Situated in the far south-east corner of Essex at the mouth of the Thames Estuary, the town of Shoeburyness boasts a long and fascinating history.
Indeed, the area was home to some of the earliest settlers in England and excavations have proved it to be one of the richest sources of archaeology in Essex.
For centuries, the area was divided into the two independent parishes of North Shoebury and South Shoebury, the Ness itself but a sandy promontory.
Both parishes developed as humble farming communities.
The authorities, aware of their strategic location for defence, guarded not only against enemy invasion but also that scourge of the Treasury, smugglers.
Its noteworthy residents include the Revds Arthur Dent, Luke Imber and Thomas Archer.
Farmer Christopher Parsons is remembered for his scientific notes on Shoebury's flora and Philip Benton is the father of local history in the Rochford Hundred.
The opening of Shoebury Garrison for the testing of artillery in 1849 marked a turning point in Shoeburyness' history, stimulating the rapid growth of South Shoebury.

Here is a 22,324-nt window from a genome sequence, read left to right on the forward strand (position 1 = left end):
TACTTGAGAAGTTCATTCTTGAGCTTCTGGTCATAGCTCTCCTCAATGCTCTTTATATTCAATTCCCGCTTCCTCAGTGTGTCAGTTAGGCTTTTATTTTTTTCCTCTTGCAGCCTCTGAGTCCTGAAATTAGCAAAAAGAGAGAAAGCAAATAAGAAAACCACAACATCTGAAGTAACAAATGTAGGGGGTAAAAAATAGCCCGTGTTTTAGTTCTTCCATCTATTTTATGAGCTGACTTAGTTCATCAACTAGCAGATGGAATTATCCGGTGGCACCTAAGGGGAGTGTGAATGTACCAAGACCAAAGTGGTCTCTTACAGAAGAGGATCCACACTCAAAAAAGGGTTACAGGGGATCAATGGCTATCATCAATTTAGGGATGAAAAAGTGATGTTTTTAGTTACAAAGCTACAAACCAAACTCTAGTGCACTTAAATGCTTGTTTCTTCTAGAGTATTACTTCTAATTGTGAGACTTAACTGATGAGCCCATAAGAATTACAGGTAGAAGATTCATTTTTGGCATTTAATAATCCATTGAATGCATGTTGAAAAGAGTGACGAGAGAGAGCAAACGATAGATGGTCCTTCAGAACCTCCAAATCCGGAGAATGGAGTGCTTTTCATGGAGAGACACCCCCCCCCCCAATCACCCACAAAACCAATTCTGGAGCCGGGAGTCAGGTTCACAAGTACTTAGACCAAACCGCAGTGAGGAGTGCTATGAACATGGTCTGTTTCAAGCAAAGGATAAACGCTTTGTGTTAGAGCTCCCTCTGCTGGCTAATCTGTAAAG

Conversely, North Shoebury retained its rural character, in which farming traditions and country pursuits ruled daily life. The 19th-century brick-making industry flourished in both parishes.
It was not until 1933, when Southend Borough swallowed both North and South Shoebury, that the parishes were united as Shoeburyness.
This meticulously researched book gives new insight into the history of the area.
Using information from maps, historical notes, wills, diaries and census returns, the author paints a vivid picture of what life was like for residents of Shoeburyness through the ages, and how they shaped the town.
In these well illustrated pages, current residents will find much to make them proud.
- Format: Paperback
- Pages: 144 pages, 162 illustrations
- Publisher: The History Press Ltd
- Publication Date: 01/01/2001
- Category: Local history
- ISBN: 9781860774355